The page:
publication . Conference object . 2011

Addressing people's information needs directly in a web search result page

Lydia B. Chilton; Jaime Teevan;
  • Published: 01 Jan 2011
  • Publisher: ACM Press
Web search engines have historically focused on connecting people with information resources. For example, if a person wanted to know when their flight to Hyderabad was leaving, a search engine might connect them with the airline where they could find flight status information. However, search engines have recently begun to try to meet people's search needs directly, providing, for example, flight status information in response to queries that include an airline and a flight number. In this paper, we use large scale query log analysis to explore the challenges a search engine faces when trying to meet an information need directly in the search result page. We look at how people's interaction behavior changes when inline content is returned, finding that such content can cannibalize clicks from the algorithmic results. We see that in the absence of interaction behavior, an individual's repeat search behavior can be useful in understanding the content's value. We also discuss some of the ways user behavior can be used to provide insight into when inline answers might better trigger and what types of additional information might be included in the results.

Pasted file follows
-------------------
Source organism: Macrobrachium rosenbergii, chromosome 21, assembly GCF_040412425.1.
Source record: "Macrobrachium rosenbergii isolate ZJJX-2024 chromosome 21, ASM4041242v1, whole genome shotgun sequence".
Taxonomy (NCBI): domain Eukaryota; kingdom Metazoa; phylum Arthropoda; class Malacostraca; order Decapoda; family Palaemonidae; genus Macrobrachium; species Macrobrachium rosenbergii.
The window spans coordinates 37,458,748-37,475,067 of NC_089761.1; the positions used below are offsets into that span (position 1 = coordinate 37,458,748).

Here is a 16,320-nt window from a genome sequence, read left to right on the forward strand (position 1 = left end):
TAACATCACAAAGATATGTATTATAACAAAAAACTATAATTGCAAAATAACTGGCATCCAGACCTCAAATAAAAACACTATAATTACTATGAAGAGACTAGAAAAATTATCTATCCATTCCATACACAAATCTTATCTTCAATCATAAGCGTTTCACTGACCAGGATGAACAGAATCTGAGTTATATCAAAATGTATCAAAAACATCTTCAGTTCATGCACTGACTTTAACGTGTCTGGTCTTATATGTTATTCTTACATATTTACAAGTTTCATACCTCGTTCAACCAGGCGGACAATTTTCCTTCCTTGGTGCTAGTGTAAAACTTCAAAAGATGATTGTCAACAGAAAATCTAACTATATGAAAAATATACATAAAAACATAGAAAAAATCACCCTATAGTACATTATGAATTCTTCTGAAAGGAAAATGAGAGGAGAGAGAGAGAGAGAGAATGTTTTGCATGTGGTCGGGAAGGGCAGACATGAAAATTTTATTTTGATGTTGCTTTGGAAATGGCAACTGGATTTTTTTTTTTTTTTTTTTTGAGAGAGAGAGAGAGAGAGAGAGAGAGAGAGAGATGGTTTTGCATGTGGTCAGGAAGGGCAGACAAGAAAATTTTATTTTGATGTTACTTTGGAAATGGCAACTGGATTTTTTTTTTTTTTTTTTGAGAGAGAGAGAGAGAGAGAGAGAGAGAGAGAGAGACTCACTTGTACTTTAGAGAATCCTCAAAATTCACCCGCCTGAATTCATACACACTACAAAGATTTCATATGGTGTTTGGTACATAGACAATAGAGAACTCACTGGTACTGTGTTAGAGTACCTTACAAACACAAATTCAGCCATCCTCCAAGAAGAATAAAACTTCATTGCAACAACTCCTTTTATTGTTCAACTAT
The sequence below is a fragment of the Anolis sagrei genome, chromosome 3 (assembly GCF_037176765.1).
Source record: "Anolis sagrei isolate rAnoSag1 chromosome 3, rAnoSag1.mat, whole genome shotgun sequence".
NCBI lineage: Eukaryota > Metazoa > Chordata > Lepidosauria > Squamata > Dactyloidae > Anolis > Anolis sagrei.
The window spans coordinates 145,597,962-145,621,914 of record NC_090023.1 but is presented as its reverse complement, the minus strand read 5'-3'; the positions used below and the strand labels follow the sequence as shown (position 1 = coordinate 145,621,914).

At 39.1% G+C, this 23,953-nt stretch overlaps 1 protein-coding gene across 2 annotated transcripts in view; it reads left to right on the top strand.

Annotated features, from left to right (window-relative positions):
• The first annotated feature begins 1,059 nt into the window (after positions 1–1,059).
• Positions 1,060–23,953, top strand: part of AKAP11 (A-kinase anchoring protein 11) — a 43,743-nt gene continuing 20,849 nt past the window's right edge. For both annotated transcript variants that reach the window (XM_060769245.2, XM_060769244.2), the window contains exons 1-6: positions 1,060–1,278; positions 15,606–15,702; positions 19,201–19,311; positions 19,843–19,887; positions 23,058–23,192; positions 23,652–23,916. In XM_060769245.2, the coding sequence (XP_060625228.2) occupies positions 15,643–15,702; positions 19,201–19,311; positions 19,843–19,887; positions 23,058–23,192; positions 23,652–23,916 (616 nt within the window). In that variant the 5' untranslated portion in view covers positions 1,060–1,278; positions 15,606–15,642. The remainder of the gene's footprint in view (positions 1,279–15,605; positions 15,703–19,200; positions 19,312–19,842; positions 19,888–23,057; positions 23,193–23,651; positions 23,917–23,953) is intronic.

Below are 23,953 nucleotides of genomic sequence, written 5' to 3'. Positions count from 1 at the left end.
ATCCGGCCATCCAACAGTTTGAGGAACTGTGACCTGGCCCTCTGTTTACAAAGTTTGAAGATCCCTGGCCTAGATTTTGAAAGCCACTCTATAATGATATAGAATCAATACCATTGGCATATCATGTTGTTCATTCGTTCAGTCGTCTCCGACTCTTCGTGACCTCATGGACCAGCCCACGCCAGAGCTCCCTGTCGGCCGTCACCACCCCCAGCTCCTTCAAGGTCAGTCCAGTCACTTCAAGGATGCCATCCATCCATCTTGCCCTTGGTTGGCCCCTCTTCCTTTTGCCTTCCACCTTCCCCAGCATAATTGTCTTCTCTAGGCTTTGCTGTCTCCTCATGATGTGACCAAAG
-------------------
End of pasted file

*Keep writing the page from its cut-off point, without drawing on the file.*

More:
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free text keywords: Search analytics, Web search query, Spamdexing, Metasearch engine, Computer science, World Wide Web, Search engine, Semantic search, business.industry, business, Search engine indexing, Phrase search, Information needs, Organic search
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